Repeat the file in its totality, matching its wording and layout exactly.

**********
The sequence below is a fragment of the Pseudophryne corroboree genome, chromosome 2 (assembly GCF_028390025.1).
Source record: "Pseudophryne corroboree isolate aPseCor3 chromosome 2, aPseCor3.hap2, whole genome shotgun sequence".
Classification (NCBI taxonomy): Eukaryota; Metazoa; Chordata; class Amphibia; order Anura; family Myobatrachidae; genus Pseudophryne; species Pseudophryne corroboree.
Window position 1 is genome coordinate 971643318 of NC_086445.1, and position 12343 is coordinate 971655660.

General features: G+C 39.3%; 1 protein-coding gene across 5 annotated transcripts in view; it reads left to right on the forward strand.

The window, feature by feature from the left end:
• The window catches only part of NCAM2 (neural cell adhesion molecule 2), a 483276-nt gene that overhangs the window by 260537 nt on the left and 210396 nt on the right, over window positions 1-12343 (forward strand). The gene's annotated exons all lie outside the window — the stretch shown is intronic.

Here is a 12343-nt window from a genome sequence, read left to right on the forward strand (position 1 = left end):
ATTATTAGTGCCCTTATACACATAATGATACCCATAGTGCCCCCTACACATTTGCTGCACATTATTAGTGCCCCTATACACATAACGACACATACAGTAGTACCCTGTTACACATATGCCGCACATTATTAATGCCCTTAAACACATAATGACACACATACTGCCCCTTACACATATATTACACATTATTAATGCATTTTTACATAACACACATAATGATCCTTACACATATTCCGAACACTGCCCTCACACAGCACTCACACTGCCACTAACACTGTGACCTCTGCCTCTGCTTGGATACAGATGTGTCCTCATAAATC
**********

The sequence below is a fragment of the Pseudophryne corroboree genome, chromosome 2 (assembly GCF_028390025.1).
Source record: "Pseudophryne corroboree isolate aPseCor3 chromosome 2, aPseCor3.hap2, whole genome shotgun sequence".
Classification (NCBI taxonomy): Eukaryota; Metazoa; Chordata; class Amphibia; order Anura; family Myobatrachidae; genus Pseudophryne; species Pseudophryne corroboree.
Window position 1 is genome coordinate 971643318 of NC_086445.1, and position 12343 is coordinate 971655660.

General features: G+C 39.3%; 1 protein-coding gene across 5 annotated transcripts in view; it reads left to right on the forward strand.

The window, feature by feature from the left end:
• The window catches only part of NCAM2 (neural cell adhesion molecule 2), a 483276-nt gene that overhangs the window by 260537 nt on the left and 210396 nt on the right, over window positions 1-12343 (forward strand). The gene's annotated exons all lie outside the window — the stretch shown is intronic.

Here is a 12343-nt window from a genome sequence, read left to right on the forward strand (position 1 = left end):
ATTATTAGTGCCCTTATACACATAATGATACCCATAGTGCCCCCTACACATTTGCTGCACATTATTAGTGCCCCTATACACATAACGACACATACAGTAGTACCCTGTTACACATATGCCGCACATTATTAATGCCCTTAAACACATAATGACACACATACTGCCCCTTACACATATATTACACATTATTAATGCATTTTTACATAACACACATAATGATCCTTACACATATTCCGAACACTGCCCTCACACAGCACTCACACTGCCACTAACACTGTGACCTCTGCCTCTGCTTGGATACAGATGTGTCCTCATAAATC